Researchers have developed a new mechanical system for prosthetic hands that are strong enough to crush a can, and reactive enough to catch a ball.
The technology, developed by researchers from Cornell University and the University of Pennsylvania, is smaller and less expensive than motors that control most prosthetic fingers in existence today. The research is highlighted in a new article in the latest issue of journal Science Robotics, published by the non-profit science society AAAS.
From the article:
The grip strength, grasping speed, and diversity of motions of even the most advanced prosthetic hands pale in comparison with those of a human hand. User studies have shown that 90% of patients with prostheses consider their hand too slow and 79% consider it too heavy. As such, engineering simpler designs for robotic hands without sacrificing adequate precision, force, and speed remains a challenge.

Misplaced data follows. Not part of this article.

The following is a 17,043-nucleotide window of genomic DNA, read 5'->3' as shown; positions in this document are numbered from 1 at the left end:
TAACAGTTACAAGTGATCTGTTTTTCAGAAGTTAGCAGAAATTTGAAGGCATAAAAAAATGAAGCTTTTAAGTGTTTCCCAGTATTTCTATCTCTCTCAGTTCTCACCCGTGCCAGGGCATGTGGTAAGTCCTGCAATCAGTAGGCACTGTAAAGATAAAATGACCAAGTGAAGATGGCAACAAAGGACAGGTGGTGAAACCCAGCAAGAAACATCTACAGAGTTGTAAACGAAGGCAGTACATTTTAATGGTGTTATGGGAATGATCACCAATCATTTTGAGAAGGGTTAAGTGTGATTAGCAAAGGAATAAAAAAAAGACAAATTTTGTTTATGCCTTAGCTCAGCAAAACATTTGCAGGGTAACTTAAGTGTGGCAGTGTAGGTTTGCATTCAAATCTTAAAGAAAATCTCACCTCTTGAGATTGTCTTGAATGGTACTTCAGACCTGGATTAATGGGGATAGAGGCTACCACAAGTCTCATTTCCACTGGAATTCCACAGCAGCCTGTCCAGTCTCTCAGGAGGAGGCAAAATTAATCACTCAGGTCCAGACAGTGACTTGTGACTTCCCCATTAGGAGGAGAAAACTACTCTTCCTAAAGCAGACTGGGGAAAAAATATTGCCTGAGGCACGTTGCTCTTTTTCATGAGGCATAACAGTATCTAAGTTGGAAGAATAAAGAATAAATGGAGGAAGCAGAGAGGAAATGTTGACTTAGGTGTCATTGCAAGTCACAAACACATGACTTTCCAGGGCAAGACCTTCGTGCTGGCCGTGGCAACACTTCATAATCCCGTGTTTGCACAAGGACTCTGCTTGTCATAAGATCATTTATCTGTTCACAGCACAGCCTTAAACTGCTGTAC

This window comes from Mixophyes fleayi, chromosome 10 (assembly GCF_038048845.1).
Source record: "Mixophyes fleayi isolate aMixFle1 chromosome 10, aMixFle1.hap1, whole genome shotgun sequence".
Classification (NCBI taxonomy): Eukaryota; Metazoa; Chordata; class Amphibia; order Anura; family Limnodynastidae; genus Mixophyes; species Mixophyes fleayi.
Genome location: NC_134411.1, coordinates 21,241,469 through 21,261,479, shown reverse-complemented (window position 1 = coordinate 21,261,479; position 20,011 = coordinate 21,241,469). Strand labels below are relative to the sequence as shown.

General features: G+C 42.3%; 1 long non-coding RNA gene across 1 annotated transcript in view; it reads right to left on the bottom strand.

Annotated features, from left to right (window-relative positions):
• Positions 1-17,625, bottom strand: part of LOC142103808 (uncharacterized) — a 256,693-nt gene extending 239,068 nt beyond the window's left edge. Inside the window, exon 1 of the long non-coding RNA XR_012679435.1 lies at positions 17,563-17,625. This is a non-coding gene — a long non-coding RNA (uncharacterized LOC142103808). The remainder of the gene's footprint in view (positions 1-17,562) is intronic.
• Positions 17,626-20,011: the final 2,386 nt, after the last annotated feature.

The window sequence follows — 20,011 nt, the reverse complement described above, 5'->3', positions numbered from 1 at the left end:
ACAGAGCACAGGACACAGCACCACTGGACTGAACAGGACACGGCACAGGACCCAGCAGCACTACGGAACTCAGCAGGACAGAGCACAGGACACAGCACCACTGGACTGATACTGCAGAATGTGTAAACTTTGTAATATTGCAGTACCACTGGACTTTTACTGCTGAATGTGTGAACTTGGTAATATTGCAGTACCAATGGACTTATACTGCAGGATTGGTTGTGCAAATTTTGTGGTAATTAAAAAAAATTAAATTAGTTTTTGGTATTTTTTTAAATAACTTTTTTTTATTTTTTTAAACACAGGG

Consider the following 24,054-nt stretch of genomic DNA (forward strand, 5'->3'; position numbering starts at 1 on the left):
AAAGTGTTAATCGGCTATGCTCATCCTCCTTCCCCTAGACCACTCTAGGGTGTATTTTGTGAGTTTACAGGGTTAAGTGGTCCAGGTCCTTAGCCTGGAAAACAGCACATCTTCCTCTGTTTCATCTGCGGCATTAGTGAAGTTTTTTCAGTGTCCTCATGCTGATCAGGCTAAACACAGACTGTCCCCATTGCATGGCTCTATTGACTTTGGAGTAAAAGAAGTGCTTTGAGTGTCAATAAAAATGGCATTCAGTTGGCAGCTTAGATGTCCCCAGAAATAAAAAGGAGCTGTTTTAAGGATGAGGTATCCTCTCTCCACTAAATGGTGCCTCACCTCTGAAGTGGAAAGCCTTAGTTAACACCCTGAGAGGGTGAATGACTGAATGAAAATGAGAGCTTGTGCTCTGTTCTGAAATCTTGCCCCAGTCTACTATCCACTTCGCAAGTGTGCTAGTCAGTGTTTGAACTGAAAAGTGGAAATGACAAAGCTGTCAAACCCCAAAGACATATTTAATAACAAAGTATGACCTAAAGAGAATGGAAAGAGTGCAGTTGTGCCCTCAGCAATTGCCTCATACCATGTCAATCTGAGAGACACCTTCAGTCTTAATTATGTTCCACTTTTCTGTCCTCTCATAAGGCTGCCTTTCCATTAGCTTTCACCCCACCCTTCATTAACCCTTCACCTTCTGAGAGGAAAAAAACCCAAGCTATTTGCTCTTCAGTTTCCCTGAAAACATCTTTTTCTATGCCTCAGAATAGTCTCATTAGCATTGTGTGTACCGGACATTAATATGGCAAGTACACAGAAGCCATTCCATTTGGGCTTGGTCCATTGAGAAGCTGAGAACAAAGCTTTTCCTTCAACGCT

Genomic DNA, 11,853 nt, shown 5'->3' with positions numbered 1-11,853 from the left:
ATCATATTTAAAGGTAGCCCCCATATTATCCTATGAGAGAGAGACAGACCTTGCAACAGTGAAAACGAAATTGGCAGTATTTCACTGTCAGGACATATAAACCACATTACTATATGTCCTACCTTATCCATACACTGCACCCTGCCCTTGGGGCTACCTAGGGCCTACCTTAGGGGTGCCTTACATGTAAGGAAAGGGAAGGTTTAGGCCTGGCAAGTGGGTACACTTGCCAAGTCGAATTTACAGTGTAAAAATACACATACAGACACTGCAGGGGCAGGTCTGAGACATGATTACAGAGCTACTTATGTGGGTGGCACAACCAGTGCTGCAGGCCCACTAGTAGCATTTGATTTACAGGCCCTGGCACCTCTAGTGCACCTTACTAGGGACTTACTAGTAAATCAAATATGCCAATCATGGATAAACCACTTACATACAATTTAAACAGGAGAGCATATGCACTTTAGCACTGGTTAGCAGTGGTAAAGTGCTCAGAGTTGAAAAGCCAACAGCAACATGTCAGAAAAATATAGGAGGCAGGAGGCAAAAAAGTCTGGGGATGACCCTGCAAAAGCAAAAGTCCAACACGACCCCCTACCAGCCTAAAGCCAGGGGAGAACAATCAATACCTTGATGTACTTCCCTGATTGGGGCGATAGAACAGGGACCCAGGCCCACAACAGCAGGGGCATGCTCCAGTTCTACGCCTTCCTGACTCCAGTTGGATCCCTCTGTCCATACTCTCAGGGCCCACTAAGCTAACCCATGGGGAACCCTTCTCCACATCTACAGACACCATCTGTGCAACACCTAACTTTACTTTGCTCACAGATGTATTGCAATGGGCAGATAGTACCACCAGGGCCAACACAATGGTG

Kevin O’Brien and colleagues tackled this problem by creating a cylindrical pulley system comprised of belts wrapped around wheel-shaped gears (often used in motor vehicle mechanics). The resulting cylinders, dubbed elastomeric passive transmissions (EPTs), could fine tune the grasping force and speed of contact with an object on demand by adjusting the tension in a wire spooled around wheels controlling the cylinders’ movement.
The engineers used EPTs to construct an entirely 3-D printed prosthetic hand, which demonstrated a nearly threefold increase in grip force while still maintaining fast finger closing speeds (in seconds) compared to rigid spools. Weighing about as much as a human hand, the prosthetic was able to hold heavy objects such as a wrench.
Researchers said EPTs could be applied to other devices, such as robotic tendons, soft exosuits, and bio-inspired mobile robots.